In the most northerly regions of the world, beautiful pearly-colored clouds are seen in winter on rare occasions. These are polar stratospheric clouds, a weather phenomenon as beautiful as it is polluting!
Also called pearly clouds, polar stratospheric clouds (PSC) are identifiable by their appearance as pastel-colored, iridescent waves. As their name suggests, these clouds form in the stratosphere, between 18 and 25 km, sometimes up to 30 km in altitude.
They appear only when the sun begins to drop below the horizon. At this altitude, it still shines very brightly whereas, for the observer on the ground, the sun is already 1°C below the horizon when it sets. The other clouds, those in the lower layers of the atmosphere, are already in darkness and can therefore no longer reflect the diffused light: this would mask the pearly clouds.
A still little known training process
Polar stratospheric clouds are a very different phenomenon from noctilucent clouds, which occur above 80 km altitude, and also distinct from the aurora borealis which occur between 100 and 150 km altitude. Polar clouds are composed of a mixture of nitric acid and ice crystals: between 20 and 30 km altitude, temperatures are between -40 and -80°C. Polar clouds therefore contain mainly ice crystals and not supercooled droplets, like many other more classic clouds. Thanks to the intensity of sunlight, the higher they are, the more colorful they are. Their base color is white, with other pearls that sparkle on top.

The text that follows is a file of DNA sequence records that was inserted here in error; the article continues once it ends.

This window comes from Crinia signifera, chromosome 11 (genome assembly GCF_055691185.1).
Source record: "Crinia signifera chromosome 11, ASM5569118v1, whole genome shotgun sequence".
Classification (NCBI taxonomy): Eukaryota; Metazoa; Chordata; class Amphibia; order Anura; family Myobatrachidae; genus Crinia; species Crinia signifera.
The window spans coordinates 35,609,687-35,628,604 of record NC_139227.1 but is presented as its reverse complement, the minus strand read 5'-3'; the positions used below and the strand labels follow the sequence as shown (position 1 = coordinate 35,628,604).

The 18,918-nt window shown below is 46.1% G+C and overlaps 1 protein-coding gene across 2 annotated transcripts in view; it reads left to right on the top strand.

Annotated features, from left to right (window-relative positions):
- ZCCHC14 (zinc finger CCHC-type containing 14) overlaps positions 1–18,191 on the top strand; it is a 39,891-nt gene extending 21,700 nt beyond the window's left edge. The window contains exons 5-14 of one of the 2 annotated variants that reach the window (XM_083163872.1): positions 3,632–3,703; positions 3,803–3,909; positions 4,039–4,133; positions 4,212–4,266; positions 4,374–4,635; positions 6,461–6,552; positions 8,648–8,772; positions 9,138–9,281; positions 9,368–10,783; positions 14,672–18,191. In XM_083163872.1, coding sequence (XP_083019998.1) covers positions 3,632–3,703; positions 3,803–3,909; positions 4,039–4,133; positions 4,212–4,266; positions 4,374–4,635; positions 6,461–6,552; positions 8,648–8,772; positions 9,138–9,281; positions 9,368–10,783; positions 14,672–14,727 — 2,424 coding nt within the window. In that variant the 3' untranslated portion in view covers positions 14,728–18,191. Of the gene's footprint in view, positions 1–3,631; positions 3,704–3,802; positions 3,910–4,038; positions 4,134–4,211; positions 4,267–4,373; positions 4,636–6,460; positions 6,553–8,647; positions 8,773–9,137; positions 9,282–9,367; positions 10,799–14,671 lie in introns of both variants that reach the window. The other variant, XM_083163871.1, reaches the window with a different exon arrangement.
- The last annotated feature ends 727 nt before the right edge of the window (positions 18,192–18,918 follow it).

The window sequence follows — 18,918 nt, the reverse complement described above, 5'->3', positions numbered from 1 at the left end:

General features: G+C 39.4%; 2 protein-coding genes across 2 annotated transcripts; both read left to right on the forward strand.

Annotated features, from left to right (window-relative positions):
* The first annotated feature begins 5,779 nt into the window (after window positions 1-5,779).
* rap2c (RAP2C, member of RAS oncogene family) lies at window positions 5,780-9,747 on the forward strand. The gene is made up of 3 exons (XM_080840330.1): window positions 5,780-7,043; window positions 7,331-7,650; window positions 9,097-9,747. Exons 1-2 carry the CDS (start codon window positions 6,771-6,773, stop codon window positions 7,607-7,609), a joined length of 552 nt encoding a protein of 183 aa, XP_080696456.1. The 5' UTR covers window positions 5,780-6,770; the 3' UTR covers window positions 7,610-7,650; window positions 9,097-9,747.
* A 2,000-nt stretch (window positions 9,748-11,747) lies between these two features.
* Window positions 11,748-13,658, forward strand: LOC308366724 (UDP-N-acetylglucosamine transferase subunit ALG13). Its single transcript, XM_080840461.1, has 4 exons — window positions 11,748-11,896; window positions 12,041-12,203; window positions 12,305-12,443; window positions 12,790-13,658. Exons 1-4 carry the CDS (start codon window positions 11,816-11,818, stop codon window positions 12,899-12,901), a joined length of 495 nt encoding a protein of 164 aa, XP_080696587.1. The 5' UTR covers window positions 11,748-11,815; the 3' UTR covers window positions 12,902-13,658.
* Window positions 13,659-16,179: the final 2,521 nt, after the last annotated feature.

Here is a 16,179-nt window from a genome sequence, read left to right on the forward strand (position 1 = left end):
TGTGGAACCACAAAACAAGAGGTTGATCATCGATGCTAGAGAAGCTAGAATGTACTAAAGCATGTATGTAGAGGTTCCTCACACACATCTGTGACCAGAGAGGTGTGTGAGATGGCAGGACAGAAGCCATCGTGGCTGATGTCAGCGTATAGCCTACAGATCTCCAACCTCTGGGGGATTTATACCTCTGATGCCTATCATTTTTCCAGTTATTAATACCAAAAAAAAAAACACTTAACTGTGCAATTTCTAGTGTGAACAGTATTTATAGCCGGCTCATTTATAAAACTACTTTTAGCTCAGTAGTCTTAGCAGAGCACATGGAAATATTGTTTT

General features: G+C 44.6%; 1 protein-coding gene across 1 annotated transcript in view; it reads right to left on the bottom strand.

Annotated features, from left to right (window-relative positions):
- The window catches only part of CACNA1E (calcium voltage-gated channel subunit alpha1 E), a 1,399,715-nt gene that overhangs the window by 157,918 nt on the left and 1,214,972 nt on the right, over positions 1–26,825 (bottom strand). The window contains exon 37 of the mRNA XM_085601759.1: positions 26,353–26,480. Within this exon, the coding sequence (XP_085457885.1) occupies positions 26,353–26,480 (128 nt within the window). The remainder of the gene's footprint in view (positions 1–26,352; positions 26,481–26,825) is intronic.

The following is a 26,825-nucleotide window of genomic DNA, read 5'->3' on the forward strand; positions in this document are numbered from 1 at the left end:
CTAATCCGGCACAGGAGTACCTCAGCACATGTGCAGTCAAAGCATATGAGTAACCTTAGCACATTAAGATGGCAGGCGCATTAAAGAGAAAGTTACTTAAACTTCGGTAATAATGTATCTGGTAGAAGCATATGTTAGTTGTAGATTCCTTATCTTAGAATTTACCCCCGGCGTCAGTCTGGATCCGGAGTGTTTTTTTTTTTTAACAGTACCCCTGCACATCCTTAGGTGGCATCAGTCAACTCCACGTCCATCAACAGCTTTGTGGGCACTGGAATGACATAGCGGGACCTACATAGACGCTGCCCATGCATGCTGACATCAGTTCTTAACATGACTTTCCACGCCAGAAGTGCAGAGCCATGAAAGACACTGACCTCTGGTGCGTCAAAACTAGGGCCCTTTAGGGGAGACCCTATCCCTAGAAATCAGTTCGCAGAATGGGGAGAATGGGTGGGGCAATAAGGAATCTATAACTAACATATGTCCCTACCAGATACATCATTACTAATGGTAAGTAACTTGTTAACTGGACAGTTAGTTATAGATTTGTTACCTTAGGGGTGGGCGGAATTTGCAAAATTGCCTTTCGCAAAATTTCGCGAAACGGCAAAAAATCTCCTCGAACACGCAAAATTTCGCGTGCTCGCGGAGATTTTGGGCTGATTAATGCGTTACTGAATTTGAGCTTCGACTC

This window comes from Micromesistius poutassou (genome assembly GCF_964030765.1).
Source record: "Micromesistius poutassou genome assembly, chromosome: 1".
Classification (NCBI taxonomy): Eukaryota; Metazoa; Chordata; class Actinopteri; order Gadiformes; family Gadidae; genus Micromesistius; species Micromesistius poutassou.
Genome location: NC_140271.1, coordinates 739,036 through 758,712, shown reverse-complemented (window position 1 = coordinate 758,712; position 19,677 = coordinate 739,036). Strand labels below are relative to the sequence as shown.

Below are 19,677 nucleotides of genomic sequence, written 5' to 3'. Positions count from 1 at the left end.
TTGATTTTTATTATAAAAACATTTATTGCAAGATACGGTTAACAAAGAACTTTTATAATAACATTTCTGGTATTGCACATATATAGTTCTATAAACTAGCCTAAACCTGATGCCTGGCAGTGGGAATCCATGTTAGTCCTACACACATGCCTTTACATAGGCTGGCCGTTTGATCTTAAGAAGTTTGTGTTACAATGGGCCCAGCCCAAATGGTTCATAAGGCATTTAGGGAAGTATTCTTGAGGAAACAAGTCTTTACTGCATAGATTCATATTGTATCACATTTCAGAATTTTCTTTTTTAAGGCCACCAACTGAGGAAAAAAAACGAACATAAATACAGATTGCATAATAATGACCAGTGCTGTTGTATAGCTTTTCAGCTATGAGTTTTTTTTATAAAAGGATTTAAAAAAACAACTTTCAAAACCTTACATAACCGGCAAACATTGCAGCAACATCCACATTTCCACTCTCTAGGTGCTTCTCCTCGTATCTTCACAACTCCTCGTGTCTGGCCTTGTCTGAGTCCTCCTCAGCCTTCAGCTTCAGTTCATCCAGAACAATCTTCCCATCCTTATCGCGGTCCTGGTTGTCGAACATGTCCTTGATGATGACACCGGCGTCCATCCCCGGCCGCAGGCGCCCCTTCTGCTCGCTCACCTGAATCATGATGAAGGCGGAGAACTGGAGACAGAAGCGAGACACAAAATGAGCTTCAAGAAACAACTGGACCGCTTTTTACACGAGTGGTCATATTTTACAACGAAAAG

The exact reasons for their formation remain poorly known and are still subject to several hypotheses: it would seem that these manifestations are often linked to strong currents at altitude above high mountain peaks. This perpendicular wind would then manage to rise up to about twenty kilometers in altitude and would result in the formation of cloudy waves at very high altitude. Their formation process would in this case be quite similar to lenticular clouds, which are however lower. If these polar cloud waves occur at the right time of day, at dawn or dusk, then the sun’s rays strike at the right angle, and so the famous pearly colors occur.
Polluting clouds that aggravate the hole in the ozone layer
The phenomenon remains rare, with a maximum chance of seeing them in December or early January. They have mainly been observed in Norway, Finland, Sweden, Scotland, Arctic, Antarctica and Alaska during a westerly or northwesterly wind. But they are possible elsewhere, and some have already observed them in tropical regions!
Their composition contributes to the production of chlorine atoms, which aggravate the hole in the ozone layer: it is around this that we most often observe pearly clouds. A single chlorine atom is capable of destroying 100,000 ozone molecules. Those beautiful clouds that many photographers would love to capture have, in fact, a negative impact on the environment.
According to NASA, these polar clouds are increasingly present over the Arctic, because the upper layers of the atmosphere in this region have been colder in recent years than in the past. Therefore, polar clouds could be observed not only in winter, but also during spring.
Polar clouds filmed in Norway in January 2023. © Night Lights Films
Leave a Reply